By: Rick Davis
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Common Expenses When Selling a Home
When getting ready to sell your home, one of the most important considerations is much money you will receive from the sale. Therefore, it is important to understand the common expenses you will likely encounter when selling your home. This post will discuss some of those common expenses and help you to calculate the final amount you will receive from the sale of your home.
Real Estate Taxes: When selling a home, it is common for the seller to be responsible for the property taxes that are owed for the period of time when the seller owned the home. Therefore, if the taxes were paid through December 31st of last year and the home is sold on March 1st, the amount paid by the buyer will be reduced by an amount equal to the prorated portion of the taxes due from January 1st through March 1st when the buyer takes possession of the property.
Homeowner’s Association Dues: HOA or COA dues are generally handled in the same fashion as real estate taxes. As such, the purchase price will be reduced by an amount equal to the prorated portion of the HOA dues through the date the buyer takes possession of the property.
Title Insurance: Title insurance is an agreement in which the issuing company agrees to pay for litigation costs related to defending the purchaser’s interest in the property and/or to compensate the buyer if someone else is successful in proving they own the property. There are two primary types of Title Insurance — an Owner’s Policy and a Lender’s Policy. The Lender’s Policy will protect the buyer’s bank and the Owner’s Policy protects the buyer. It is customary in this area of the seller to pay for a Owner’s Policy and the buyer will pay for any lender’s policy.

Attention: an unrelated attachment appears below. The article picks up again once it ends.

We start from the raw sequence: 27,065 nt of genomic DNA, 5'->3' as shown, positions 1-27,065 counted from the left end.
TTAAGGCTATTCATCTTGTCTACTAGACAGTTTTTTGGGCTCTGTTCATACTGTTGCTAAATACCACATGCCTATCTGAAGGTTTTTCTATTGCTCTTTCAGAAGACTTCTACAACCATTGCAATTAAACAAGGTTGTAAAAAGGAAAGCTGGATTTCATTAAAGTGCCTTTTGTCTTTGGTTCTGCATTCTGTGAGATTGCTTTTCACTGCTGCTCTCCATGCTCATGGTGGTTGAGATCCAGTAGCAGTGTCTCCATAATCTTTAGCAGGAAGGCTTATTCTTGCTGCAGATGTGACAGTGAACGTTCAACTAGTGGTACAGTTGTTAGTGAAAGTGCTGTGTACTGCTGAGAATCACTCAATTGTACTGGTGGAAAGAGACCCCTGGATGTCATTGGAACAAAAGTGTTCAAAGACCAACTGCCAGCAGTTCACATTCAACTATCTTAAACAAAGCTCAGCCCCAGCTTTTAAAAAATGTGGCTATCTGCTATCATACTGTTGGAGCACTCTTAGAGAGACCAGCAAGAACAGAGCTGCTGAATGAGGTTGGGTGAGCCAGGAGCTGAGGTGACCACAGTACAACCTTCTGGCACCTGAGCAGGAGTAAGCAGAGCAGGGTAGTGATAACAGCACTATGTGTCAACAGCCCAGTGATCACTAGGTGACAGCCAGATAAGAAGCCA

Closing Costs/Attorneys Fees: Whether your close your home purchase with a Real Estate Attorney or with Title Company, there will be a fee charged for the handling of the transaction. These fees can be paid by the Seller, Buyer, or split between the parties based on the agreement between the parties.
Home Warranty: A home warranty is an agreement with a company to provide repairs of certain mechanical systems and appliances within the property. A home warranty is not required as part of a sale, but may be offered as a way to increase interest in the property. Moreover, a home warranty is particularly effective when the property is older or has characteristics which make it more likely to require repairs or maintenance. If a seller offers to purchase a home warranty for the property, it will be paid for out of the proceeds from the sale of the home and prior to the seller receiving payment.
Other Closing Costs: Generally speaking the buyer is responsible for other closing costs, such as appraisal fees, inspection fees, mortgage application fees, points, and other costs related to obtaining a loan. With at that being said, a seller can agree to pay some or all of these costs as a way of encouraging buyers to purchase the property. If you agree to pay closing costs for the buyer, these costs will reduce the total amount you will receive at that closing.
This post covered the majority of negotiation points to consider when making an offer to purchase a home, but as stated above everything is negotiable. Therefore, if there is something unique about your purchase, feel free to include it in your offer. Moreover, the more unique your purchase offer, the more I would recommend engaging the services of a real estate attorney. Although real estate agents are excellent at preparing contracts for standard sales, they often lack the legal knowledge to prepare documents for more complicated transactions. By using a real estate attorney, you can ensure your interests are fully protected and the contract is performed as you desire.